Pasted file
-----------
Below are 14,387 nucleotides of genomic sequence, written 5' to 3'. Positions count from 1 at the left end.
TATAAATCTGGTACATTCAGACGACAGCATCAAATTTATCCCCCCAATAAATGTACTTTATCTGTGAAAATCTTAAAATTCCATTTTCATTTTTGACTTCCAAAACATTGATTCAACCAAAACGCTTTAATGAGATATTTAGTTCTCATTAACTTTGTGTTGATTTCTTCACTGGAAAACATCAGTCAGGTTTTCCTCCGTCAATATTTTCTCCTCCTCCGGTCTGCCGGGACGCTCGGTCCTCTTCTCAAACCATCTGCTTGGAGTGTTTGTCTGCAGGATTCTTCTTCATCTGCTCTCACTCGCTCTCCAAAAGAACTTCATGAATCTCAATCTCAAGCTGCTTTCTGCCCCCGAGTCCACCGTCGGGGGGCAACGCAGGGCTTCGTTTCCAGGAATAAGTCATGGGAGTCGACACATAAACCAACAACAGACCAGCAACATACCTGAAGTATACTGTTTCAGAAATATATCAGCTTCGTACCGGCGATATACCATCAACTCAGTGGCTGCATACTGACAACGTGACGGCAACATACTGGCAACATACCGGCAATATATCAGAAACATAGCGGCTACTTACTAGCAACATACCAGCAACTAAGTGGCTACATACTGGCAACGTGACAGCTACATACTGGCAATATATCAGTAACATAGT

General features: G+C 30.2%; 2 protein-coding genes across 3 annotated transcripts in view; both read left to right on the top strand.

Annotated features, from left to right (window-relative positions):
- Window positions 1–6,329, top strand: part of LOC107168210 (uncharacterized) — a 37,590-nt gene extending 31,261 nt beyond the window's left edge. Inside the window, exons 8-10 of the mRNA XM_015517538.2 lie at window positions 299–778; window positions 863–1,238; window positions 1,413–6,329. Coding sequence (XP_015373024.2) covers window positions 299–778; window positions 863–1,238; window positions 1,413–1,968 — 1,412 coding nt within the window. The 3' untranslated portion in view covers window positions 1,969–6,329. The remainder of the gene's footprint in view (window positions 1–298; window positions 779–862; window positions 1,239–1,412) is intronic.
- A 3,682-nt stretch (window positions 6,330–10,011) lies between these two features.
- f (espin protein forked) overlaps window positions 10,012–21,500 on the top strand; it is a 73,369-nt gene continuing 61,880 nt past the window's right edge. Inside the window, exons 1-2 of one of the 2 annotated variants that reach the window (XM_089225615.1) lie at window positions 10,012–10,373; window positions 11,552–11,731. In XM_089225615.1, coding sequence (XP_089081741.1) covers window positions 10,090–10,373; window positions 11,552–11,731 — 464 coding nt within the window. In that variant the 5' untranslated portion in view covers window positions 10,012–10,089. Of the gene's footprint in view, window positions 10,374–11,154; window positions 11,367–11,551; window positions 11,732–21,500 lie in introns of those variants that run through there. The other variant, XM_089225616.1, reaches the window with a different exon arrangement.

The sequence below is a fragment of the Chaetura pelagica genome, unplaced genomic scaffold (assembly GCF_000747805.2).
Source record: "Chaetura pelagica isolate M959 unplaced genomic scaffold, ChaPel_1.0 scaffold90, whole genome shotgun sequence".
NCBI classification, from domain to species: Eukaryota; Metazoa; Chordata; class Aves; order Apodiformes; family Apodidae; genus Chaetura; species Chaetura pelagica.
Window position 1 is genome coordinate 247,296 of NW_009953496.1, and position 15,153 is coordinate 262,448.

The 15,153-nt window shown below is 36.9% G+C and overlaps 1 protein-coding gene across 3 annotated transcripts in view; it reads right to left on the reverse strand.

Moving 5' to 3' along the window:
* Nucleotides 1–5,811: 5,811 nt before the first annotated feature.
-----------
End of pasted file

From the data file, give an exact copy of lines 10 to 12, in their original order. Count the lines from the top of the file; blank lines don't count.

NCBI classification, from domain to species: Eukaryota; Metazoa; Chordata; class Aves; order Apodiformes; family Apodidae; genus Chaetura; species Chaetura pelagica.
Window position 1 is genome coordinate 247,296 of NW_009953496.1, and position 15,153 is coordinate 262,448.

The 15,153-nt window shown below is 36.9% G+C and overlaps 1 protein-coding gene across 3 annotated transcripts in view; it reads right to left on the reverse strand.